Jejudo, South Korea
Thanks for that article:
There is, though, one US model of healthcare that meets the Institute of Medicine criteria: Medicare. Insuring everyone over 65, Medicare achieves universal coverage and access to care, is not tied to a job, and is affordable for individuals and the country. Medicare simplifies the administration of healthcare dollars, thereby saving money. We need to improve Medicare, and expand this program to include everyone.
A bill before Congress, the United States National Health Insurance Act, would provide more comprehensive coverage for all. The bill includes doctor, hospital, long-term, mental health, dental, and vision care, prescription drugs, and medical supplies, with no premiums, copayments, or deductibles.
People would be free to choose doctors and hospitals, and insurance would not be tied to a job. Costs would be controlled because health planning in a national health program can reestablish needed balance between primary/preventive care and high-tech tertiary care. A modest, progressive tax would replace what people currently pay out of pocket. This program would pay for itself by eliminating the wasteful administrative costs and profits of private insurance companies, and save $8 billion to $10 billion in Massachusetts alone.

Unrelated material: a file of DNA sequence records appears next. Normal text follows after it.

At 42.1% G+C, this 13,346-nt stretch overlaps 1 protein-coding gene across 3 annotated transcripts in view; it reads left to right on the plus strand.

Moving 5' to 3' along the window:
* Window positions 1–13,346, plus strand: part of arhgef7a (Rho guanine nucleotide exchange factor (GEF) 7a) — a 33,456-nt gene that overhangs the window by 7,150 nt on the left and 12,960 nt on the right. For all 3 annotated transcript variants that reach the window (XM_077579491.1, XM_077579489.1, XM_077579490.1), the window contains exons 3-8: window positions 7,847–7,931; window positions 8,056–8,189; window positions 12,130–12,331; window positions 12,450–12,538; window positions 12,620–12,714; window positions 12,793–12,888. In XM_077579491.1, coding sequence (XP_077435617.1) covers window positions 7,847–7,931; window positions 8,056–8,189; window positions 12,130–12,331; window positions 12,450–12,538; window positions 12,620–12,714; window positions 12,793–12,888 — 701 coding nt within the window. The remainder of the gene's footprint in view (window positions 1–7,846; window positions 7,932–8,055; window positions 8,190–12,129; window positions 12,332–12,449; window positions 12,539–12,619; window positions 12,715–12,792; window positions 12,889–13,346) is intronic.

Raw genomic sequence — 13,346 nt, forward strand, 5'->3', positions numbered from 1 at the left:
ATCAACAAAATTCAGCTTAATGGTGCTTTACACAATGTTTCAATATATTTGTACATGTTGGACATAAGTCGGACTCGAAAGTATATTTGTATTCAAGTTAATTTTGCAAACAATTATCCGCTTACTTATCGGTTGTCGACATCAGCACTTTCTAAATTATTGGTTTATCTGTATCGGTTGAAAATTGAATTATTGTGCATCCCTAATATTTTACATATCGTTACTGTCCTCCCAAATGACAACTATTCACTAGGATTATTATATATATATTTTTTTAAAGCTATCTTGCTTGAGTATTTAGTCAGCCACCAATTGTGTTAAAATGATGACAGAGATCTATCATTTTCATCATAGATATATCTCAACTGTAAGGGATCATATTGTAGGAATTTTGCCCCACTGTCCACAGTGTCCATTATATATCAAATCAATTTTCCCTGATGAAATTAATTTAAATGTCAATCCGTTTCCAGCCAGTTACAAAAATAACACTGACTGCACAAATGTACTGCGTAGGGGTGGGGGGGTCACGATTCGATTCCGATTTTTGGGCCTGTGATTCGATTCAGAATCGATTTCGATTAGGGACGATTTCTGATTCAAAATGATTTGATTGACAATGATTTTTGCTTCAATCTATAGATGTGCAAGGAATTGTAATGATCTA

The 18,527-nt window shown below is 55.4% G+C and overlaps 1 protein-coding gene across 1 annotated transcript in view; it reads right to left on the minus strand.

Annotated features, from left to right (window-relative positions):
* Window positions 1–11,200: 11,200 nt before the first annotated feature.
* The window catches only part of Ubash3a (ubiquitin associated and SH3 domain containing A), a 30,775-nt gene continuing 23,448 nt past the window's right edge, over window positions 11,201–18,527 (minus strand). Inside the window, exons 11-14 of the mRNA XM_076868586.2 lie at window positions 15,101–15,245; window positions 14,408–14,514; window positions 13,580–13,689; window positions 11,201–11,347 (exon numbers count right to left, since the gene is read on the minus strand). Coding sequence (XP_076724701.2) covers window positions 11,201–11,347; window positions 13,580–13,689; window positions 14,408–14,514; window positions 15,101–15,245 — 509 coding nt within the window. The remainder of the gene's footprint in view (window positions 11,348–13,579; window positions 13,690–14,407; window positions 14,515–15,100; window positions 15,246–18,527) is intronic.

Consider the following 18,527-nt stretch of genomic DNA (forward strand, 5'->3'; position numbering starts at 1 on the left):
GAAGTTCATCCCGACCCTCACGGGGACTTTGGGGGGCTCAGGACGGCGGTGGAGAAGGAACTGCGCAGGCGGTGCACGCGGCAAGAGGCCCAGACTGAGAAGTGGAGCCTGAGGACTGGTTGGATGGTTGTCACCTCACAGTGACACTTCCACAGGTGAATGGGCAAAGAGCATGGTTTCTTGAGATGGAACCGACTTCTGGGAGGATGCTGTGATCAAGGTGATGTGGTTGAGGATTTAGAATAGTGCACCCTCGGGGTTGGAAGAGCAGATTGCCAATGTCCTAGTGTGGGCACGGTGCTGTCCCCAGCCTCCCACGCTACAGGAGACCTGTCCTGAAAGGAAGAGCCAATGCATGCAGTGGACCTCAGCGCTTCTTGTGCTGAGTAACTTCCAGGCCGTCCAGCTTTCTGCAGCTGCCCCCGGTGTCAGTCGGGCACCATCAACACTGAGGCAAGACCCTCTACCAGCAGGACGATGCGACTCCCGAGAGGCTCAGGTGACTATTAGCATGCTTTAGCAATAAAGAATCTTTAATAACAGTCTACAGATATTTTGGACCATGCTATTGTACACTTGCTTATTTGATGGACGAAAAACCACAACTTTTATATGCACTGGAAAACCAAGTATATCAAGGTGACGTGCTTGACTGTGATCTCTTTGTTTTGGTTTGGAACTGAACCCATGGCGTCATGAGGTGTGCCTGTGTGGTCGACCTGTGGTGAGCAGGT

We must let Congress know we want improved access to affordable healthcare for all, not more expensive private health insurance we can't afford to use when we are sick. Massachusetts healthcare reform fails on all five Institute of Medicine criteria. Congress should not make it a model for the nation.